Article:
The Spider-Man musical has previewed on Broadway to a chorus of boos from the press and I am bewildered as to why Broadway has not harnessed the power of social networking to counter the effect of people like the New York Post’s Michael Riedel, otherwise known as the Butcher of Broadway.
It’s a grossly unfair practice, dismissing a show on its technical preview and amping up the pressure on the team behind it who have millions invested, almost a bloodsport. But that’s the way the media’s moved – into a place where they have to keep creating stories to keep ahead of the Internet.
It bothers me that Broadway haven’t realised that they could get fans of Spider-Man in to blog and tweet about the show first, though. Let’s not forget that the heroic arachnid is one of the most popular brands on the planet – surely the team behind the musical could harness the huge fan base (and possibly even create more fans in the process) by inviting them in to given their perspective online, thus diluting the poison pens of some of the more rabid critics.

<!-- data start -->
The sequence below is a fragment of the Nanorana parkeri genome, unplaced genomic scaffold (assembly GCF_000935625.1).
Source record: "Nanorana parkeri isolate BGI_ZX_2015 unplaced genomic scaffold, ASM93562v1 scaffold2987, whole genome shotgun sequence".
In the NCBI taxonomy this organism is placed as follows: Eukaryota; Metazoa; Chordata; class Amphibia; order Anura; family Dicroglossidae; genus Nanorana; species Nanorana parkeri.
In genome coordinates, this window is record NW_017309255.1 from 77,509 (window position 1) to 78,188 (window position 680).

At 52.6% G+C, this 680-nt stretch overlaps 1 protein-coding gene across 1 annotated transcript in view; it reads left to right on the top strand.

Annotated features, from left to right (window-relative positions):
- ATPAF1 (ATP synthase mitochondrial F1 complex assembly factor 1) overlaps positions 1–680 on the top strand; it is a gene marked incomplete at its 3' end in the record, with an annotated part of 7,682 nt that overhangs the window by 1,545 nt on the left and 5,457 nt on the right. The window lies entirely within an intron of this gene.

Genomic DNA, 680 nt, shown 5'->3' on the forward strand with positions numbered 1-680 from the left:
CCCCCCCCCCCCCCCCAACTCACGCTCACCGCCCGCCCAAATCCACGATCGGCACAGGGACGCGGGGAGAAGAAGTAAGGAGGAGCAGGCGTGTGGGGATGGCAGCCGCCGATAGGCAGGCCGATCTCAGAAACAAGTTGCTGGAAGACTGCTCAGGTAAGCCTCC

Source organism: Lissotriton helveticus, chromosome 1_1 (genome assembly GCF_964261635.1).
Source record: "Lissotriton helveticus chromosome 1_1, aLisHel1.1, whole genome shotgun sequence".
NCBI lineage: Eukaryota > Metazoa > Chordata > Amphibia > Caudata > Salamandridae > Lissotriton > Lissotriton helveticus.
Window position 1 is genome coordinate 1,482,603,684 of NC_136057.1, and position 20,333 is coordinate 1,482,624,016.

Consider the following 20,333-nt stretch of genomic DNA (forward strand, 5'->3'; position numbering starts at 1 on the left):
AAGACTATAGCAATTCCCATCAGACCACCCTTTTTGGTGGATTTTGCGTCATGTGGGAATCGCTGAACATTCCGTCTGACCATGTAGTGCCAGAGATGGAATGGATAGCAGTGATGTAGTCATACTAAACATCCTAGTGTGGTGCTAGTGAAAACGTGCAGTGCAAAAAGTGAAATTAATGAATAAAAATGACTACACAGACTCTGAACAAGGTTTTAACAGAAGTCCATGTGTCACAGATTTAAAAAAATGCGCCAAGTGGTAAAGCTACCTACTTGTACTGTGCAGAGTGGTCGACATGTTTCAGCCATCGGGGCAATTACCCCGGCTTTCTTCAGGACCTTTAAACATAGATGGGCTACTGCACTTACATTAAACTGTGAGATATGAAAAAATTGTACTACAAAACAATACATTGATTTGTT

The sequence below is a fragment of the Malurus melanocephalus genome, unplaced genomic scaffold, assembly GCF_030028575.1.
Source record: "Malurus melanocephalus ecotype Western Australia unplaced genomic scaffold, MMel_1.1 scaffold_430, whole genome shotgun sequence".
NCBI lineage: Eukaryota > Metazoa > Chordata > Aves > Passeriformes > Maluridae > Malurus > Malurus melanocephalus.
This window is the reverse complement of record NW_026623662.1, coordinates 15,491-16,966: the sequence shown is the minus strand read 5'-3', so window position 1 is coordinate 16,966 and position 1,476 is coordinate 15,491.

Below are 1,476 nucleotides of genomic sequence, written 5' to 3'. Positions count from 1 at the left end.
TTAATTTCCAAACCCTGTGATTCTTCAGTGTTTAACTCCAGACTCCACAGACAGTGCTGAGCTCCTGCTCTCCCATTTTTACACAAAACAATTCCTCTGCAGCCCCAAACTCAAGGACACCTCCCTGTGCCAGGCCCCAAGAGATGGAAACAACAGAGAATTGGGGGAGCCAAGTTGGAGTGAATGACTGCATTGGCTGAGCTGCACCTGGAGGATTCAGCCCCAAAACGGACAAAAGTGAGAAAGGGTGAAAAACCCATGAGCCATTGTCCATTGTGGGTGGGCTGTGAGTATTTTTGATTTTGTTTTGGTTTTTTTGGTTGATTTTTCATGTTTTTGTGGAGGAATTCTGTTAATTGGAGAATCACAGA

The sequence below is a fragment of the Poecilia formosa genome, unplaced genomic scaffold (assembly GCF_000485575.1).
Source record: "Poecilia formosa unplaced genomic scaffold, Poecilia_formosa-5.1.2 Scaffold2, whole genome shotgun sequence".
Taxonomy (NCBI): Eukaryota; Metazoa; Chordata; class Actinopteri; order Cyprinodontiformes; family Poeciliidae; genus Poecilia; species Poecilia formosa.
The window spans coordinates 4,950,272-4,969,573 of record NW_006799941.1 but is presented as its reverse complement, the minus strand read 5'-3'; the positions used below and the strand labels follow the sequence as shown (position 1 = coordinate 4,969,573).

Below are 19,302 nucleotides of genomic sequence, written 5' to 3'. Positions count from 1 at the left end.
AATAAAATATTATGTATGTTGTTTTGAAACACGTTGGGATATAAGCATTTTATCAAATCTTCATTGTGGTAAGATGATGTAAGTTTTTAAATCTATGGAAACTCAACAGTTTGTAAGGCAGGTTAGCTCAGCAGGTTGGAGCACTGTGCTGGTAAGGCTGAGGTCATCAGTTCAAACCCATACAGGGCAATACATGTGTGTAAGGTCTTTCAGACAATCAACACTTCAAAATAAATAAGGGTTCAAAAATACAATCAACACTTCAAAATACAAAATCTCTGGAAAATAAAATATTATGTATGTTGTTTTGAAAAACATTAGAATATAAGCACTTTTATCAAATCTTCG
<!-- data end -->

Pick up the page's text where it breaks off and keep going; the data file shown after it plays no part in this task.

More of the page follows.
The publicists for the Spider-Man musical must be troubled by the reception the previews have had, and by balancing the needs of the media against the needs of the show. Currently, the media seems to be winning, as the flurry of articles claiming that the show is doomed suggests.
Critics are a vital part of the Broadway process, of course, but it seems counter-intuitive to let them in to the previews that are put on to see what could go wrong in front of a live audience. The publicity team behind the Spider-Man musical would surely be better off inviting devotees of the comics character in to offer their opinion online via Twitter instead – they would be far more likely to get constructive opinions that don’t quail when the need to sell newspapers kicks in.
It makes sense, surely, to get it as right as possible before the critics and their agendas get the chance to wade in. If the show stinks after that, on their own heads be it, of course.